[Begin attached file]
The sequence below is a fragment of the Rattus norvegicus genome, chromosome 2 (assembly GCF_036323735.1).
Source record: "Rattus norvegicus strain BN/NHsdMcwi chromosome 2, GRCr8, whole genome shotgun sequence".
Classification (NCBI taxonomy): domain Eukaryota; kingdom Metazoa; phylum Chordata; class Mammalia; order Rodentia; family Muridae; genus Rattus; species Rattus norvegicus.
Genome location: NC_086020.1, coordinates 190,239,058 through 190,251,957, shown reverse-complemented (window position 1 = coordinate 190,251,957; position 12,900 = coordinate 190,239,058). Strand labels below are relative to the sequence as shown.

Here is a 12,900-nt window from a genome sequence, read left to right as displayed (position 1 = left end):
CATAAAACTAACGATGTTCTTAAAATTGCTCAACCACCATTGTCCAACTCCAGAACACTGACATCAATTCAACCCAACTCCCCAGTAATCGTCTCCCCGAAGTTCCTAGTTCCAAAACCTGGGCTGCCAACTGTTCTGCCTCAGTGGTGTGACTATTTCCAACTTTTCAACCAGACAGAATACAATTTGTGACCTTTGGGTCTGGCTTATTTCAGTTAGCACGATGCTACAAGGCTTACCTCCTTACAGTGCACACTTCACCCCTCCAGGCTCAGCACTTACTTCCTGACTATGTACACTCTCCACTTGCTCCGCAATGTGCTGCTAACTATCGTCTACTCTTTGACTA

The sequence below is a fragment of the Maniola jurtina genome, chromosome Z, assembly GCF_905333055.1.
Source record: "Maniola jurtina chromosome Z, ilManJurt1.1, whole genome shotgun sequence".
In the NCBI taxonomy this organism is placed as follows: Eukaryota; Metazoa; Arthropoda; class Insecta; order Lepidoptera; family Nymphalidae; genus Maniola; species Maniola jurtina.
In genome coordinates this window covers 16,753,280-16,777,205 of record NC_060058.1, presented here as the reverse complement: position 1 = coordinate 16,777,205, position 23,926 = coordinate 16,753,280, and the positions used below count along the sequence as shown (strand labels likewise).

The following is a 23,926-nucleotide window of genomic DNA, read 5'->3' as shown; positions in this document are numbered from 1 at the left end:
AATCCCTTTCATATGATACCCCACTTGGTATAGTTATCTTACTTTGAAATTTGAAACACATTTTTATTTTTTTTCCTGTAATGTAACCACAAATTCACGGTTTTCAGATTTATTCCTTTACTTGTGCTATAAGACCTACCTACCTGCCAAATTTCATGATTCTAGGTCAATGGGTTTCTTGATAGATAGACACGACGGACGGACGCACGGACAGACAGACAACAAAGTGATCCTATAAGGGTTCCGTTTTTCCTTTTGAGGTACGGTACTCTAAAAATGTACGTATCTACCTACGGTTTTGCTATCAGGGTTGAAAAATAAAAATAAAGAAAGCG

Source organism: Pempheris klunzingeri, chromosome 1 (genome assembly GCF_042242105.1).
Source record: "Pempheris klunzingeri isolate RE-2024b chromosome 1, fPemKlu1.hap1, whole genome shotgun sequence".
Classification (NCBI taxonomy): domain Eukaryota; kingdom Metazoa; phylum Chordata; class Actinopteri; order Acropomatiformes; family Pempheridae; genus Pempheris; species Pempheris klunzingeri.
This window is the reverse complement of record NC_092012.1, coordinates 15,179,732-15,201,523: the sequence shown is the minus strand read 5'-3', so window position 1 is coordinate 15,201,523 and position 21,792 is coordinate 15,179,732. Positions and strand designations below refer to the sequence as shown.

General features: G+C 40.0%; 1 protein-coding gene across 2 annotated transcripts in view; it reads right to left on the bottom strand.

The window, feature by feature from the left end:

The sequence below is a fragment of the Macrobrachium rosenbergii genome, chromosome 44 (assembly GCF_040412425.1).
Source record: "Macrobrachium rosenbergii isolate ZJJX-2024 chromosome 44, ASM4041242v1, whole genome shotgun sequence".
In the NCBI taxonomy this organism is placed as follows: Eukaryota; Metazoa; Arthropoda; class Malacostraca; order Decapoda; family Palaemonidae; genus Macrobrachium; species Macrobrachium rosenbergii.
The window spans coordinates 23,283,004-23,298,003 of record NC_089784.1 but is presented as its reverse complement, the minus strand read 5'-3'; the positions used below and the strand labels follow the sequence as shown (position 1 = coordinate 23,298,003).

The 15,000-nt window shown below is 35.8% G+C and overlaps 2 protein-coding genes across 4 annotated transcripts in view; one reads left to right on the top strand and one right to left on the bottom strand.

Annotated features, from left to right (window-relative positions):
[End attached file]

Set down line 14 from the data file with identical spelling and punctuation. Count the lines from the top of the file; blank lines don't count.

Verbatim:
Source record: "Pempheris klunzingeri isolate RE-2024b chromosome 1, fPemKlu1.hap1, whole genome shotgun sequence".